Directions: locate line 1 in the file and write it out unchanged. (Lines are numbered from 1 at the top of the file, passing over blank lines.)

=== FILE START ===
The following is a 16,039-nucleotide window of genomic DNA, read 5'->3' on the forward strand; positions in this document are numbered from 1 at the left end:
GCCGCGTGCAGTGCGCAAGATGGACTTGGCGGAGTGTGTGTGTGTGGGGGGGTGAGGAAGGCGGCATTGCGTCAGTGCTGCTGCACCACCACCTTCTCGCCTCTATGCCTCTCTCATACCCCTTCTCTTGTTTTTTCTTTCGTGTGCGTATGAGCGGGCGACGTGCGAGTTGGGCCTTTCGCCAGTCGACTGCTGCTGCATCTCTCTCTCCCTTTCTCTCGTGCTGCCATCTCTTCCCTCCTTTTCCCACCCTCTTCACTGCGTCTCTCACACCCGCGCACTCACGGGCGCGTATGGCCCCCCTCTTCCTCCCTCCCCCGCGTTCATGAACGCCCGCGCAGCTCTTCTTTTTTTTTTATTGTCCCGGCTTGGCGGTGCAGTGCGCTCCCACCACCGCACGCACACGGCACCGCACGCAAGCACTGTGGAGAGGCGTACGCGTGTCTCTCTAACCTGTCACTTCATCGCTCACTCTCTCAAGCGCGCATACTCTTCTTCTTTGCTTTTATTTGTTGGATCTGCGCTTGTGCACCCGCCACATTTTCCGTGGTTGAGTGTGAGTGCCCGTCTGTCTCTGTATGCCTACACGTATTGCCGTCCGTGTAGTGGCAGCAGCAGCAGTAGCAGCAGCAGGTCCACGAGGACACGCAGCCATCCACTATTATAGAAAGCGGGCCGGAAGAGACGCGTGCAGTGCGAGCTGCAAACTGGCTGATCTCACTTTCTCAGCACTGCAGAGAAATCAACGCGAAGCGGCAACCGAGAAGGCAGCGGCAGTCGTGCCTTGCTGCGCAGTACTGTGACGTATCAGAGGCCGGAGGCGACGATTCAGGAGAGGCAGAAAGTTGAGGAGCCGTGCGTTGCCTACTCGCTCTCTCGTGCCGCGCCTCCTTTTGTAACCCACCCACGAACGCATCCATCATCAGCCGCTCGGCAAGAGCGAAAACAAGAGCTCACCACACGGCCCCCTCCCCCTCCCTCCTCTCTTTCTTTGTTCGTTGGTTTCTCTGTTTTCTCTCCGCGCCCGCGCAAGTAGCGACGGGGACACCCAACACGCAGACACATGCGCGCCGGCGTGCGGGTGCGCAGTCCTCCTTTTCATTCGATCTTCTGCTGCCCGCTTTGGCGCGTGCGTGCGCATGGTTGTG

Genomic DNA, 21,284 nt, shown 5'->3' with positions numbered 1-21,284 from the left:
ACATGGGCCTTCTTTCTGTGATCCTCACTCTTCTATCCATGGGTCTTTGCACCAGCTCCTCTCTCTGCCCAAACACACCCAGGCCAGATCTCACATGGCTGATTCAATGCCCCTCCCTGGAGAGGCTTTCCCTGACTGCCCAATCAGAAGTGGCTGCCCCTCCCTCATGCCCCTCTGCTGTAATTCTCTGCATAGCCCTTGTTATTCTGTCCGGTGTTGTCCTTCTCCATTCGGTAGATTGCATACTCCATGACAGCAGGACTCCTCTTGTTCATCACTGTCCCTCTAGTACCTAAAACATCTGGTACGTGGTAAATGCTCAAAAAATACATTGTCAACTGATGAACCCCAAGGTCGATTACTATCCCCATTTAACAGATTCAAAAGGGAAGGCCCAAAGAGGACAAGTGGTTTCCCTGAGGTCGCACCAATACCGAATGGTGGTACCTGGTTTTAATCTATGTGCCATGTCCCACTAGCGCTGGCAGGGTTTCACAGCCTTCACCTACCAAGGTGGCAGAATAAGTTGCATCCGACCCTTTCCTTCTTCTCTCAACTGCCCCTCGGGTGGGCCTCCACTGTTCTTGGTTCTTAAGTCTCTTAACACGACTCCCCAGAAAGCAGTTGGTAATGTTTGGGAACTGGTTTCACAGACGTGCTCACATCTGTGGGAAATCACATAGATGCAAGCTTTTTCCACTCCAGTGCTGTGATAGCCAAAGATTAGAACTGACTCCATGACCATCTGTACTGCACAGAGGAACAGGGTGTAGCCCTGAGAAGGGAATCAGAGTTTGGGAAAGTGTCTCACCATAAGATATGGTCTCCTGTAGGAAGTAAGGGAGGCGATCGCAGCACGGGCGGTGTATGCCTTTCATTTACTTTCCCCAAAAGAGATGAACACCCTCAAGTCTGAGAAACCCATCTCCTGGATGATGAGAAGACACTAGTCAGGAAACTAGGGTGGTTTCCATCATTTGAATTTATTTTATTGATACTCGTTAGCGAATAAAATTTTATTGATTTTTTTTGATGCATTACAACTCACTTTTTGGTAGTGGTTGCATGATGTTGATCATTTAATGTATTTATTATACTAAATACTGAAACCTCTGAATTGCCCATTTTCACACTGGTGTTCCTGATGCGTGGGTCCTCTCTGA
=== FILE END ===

The following is a 16,039-nucleotide window of genomic DNA, read 5'->3' on the forward strand; positions in this document are numbered from 1 at the left end: